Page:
After dinner I got into the inner tent with C. The trees creaked a bit ominous, and while I had checked for burned trees nearby I got anxious that I had missed one, and the forecast had predicted quite strong gusts during the night. In the end I realized that it was better to be safe than sorry. I would never forgive myself if a tree fell on the tent and hurt C.

I managed to persuade her to move to the shelter instead. So we moved all of our gear over to the shelter and lit a fire and played “Go fish” together for the rest of the evening. I haven’t been too fond of shelters before, and prefer a tent. But it was really cozy with the fire, and comfortable to spread out our gear all over the shelter. It was Cs first time in a shelter, and while she prefers the tent she still liked it. C fell asleep, but I stayed up a bit longer, before I dozed off to the dying fire. ‘

I slept fairly good that night, and the next morning I forced myself out of my comfortable sleeping bag and started a fire. After the fire got going I got back into the sleeping bag and made breakfast.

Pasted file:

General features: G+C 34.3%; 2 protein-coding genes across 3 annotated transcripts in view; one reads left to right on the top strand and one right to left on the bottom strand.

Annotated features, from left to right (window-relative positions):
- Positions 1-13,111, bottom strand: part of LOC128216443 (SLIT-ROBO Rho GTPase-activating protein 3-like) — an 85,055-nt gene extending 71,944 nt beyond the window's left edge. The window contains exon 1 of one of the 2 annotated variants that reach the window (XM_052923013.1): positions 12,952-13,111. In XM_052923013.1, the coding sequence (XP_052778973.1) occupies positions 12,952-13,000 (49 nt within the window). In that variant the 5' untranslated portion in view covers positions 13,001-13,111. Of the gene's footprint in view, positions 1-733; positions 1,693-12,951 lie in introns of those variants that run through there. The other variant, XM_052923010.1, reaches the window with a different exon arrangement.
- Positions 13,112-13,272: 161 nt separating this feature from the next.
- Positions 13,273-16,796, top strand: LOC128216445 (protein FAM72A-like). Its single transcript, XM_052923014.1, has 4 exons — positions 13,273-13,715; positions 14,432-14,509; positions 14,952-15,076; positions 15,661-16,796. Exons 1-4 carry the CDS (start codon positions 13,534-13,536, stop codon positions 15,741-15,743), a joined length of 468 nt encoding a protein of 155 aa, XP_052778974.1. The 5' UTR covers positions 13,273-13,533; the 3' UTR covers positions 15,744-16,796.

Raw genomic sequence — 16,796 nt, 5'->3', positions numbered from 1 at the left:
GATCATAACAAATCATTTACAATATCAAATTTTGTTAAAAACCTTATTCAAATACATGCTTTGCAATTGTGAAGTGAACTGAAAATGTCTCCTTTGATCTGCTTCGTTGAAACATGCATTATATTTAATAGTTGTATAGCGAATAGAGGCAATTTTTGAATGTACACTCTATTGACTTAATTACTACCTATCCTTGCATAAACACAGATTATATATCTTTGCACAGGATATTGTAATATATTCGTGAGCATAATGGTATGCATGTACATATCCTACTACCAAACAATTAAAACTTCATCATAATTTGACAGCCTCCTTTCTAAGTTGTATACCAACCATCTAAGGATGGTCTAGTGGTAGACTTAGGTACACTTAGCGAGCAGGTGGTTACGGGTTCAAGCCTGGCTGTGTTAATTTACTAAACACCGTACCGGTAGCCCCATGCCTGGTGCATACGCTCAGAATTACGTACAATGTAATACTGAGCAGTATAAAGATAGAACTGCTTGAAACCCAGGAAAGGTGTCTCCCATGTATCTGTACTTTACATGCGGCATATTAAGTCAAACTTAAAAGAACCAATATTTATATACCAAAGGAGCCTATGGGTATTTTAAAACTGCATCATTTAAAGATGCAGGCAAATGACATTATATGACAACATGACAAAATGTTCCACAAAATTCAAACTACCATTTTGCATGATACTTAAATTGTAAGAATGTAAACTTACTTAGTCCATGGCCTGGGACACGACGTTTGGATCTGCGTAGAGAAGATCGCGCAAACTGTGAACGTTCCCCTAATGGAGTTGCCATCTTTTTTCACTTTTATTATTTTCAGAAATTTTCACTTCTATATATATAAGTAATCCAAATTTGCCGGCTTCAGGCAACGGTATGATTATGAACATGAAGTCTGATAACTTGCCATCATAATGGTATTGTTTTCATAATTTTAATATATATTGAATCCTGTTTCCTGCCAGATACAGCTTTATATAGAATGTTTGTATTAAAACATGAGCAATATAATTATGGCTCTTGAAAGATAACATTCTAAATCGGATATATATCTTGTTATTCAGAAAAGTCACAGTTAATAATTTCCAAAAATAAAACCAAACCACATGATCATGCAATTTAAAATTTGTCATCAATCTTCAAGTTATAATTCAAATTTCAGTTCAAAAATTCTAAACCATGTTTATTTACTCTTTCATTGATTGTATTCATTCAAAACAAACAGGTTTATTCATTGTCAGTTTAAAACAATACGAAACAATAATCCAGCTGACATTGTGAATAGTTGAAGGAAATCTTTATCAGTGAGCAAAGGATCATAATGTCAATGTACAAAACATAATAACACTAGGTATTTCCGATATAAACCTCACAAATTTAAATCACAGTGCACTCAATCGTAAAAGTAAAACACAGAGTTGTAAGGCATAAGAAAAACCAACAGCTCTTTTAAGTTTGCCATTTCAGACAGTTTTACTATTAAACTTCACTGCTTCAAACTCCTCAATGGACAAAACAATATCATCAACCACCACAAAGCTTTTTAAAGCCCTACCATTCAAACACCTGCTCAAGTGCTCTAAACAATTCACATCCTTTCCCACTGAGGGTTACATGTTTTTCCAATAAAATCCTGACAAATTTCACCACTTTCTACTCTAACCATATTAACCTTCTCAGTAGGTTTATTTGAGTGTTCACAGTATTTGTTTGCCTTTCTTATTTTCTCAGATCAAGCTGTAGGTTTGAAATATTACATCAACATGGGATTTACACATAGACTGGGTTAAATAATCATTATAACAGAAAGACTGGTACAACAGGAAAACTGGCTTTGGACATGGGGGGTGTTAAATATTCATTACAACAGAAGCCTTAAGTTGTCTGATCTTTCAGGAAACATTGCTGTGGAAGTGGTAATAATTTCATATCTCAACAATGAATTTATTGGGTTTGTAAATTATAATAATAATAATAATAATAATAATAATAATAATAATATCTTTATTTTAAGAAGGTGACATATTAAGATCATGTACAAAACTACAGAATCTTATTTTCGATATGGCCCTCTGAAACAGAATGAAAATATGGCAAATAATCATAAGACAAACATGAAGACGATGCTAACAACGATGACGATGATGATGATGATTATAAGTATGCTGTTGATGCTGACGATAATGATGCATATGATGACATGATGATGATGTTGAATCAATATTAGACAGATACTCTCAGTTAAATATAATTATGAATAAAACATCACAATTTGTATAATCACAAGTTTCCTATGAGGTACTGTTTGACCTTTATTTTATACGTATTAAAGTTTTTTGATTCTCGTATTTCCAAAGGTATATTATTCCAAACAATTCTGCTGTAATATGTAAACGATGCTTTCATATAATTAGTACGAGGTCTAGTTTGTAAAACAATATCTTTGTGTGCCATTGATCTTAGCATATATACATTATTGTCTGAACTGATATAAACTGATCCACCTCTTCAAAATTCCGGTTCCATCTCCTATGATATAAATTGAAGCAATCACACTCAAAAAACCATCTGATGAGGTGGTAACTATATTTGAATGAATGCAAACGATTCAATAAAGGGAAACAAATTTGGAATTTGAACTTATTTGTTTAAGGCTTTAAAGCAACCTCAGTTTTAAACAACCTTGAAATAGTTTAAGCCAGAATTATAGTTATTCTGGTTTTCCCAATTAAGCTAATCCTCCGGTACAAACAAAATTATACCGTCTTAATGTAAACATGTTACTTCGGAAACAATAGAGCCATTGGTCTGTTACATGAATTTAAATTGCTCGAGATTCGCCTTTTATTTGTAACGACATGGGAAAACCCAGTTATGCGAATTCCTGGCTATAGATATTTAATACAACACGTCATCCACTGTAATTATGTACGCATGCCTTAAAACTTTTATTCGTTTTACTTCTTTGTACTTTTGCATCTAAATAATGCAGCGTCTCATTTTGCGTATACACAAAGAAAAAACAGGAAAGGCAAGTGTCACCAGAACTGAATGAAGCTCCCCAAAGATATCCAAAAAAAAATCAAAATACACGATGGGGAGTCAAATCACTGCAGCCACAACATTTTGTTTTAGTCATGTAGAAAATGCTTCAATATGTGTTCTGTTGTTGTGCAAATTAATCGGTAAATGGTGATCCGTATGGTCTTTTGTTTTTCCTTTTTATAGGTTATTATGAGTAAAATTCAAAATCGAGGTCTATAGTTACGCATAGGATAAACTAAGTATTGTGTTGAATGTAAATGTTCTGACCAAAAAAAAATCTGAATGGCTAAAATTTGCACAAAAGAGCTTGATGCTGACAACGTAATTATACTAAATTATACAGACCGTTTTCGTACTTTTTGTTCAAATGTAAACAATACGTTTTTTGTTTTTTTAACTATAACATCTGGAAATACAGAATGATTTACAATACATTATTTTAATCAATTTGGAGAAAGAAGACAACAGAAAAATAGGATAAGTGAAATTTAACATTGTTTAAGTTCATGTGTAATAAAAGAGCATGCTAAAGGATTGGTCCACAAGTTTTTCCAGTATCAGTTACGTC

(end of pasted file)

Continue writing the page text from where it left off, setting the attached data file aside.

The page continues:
When we finally mustered enough energy to get up we packed up the gear and got back to the car. On the way back I checked out the site for our tent, and there where no dead trees nearby, so we could have stayed there safely. But as said, better safe than sorry.

Stocksmyr-Brännan was a nice nature reserve, and I want to explore more of it. I’d love to try the southern shelter too one day, but it might take some persuasion to get C to agree on that.

Camping with “Skogsknytte” friends

C has been going to Frilufsfrämjandet Skogsknytte for 1,5 years. Some of us have talked about going camping with the kids, and in the middle of May we got out on a camp with E and her father Christoffer.

We had scouted suitable areas, and I had found a nice looking oak meadow, just south of a nature reserve close to Växjö. Camping is prohibited within the reserve, but allowed outside through “Allemansrätten”. To be fair, the oak meadow was more beautiful than lots of the reserve. There are pastures around here, so one isn’t allowed to camp here if there are any animals there.

Under the old magnificent oak trees the ground was covered with Wood Anemone and Heath Peas.